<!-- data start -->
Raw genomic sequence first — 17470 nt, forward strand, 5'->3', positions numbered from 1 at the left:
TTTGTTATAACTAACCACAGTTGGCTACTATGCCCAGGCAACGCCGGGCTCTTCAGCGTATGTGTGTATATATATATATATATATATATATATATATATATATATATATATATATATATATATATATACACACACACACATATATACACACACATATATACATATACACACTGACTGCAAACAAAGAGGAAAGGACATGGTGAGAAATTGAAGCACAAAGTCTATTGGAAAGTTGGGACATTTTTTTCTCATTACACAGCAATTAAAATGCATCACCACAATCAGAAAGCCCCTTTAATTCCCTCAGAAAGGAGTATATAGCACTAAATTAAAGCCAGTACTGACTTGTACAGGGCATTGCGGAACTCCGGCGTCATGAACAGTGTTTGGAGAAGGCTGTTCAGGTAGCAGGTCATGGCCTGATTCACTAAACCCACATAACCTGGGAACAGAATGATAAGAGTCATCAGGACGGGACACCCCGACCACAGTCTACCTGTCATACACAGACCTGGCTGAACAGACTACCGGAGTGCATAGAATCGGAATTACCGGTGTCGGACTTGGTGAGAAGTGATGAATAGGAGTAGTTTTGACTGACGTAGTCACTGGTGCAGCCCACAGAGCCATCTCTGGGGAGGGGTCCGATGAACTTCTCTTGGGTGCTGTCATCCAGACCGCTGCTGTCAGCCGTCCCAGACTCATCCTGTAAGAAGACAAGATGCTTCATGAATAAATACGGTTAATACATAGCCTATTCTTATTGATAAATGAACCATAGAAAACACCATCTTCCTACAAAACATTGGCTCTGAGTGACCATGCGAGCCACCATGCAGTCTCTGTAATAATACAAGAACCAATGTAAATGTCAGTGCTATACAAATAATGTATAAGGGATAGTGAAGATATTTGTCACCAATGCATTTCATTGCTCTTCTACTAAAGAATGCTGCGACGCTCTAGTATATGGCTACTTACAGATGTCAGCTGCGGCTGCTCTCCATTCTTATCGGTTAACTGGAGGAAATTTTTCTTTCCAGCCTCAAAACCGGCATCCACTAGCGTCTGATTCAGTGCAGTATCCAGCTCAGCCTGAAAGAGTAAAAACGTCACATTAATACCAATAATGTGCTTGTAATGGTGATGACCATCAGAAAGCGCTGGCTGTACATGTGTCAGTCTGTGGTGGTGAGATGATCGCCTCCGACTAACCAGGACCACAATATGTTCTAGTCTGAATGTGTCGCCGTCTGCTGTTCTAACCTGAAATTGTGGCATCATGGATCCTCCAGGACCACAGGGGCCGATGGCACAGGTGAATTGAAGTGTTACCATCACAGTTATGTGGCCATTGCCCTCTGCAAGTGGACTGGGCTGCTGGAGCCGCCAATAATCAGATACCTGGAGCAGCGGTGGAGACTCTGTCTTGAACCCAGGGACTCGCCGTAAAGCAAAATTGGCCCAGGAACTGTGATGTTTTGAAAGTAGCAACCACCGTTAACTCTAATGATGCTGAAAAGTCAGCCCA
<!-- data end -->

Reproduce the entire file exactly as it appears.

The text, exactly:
Raw genomic sequence first — 17470 nt, forward strand, 5'->3', positions numbered from 1 at the left:
TTTGTTATAACTAACCACAGTTGGCTACTATGCCCAGGCAACGCCGGGCTCTTCAGCGTATGTGTGTATATATATATATATATATATATATATATATATATATATATATATATATATATATATATATACACACACACACATATATACACACACATATATACATATACACACTGACTGCAAACAAAGAGGAAAGGACATGGTGAGAAATTGAAGCACAAAGTCTATTGGAAAGTTGGGACATTTTTTTCTCATTACACAGCAATTAAAATGCATCACCACAATCAGAAAGCCCCTTTAATTCCCTCAGAAAGGAGTATATAGCACTAAATTAAAGCCAGTACTGACTTGTACAGGGCATTGCGGAACTCCGGCGTCATGAACAGTGTTTGGAGAAGGCTGTTCAGGTAGCAGGTCATGGCCTGATTCACTAAACCCACATAACCTGGGAACAGAATGATAAGAGTCATCAGGACGGGACACCCCGACCACAGTCTACCTGTCATACACAGACCTGGCTGAACAGACTACCGGAGTGCATAGAATCGGAATTACCGGTGTCGGACTTGGTGAGAAGTGATGAATAGGAGTAGTTTTGACTGACGTAGTCACTGGTGCAGCCCACAGAGCCATCTCTGGGGAGGGGTCCGATGAACTTCTCTTGGGTGCTGTCATCCAGACCGCTGCTGTCAGCCGTCCCAGACTCATCCTGTAAGAAGACAAGATGCTTCATGAATAAATACGGTTAATACATAGCCTATTCTTATTGATAAATGAACCATAGAAAACACCATCTTCCTACAAAACATTGGCTCTGAGTGACCATGCGAGCCACCATGCAGTCTCTGTAATAATACAAGAACCAATGTAAATGTCAGTGCTATACAAATAATGTATAAGGGATAGTGAAGATATTTGTCACCAATGCATTTCATTGCTCTTCTACTAAAGAATGCTGCGACGCTCTAGTATATGGCTACTTACAGATGTCAGCTGCGGCTGCTCTCCATTCTTATCGGTTAACTGGAGGAAATTTTTCTTTCCAGCCTCAAAACCGGCATCCACTAGCGTCTGATTCAGTGCAGTATCCAGCTCAGCCTGAAAGAGTAAAAACGTCACATTAATACCAATAATGTGCTTGTAATGGTGATGACCATCAGAAAGCGCTGGCTGTACATGTGTCAGTCTGTGGTGGTGAGATGATCGCCTCCGACTAACCAGGACCACAATATGTTCTAGTCTGAATGTGTCGCCGTCTGCTGTTCTAACCTGAAATTGTGGCATCATGGATCCTCCAGGACCACAGGGGCCGATGGCACAGGTGAATTGAAGTGTTACCATCACAGTTATGTGGCCATTGCCCTCTGCAAGTGGACTGGGCTGCTGGAGCCGCCAATAATCAGATACCTGGAGCAGCGGTGGAGACTCTGTCTTGAACCCAGGGACTCGCCGTAAAGCAAAATTGGCCCAGGAACTGTGATGTTTTGAAAGTAGCAACCACCGTTAACTCTAATGATGCTGAAAAGTCAGCCCA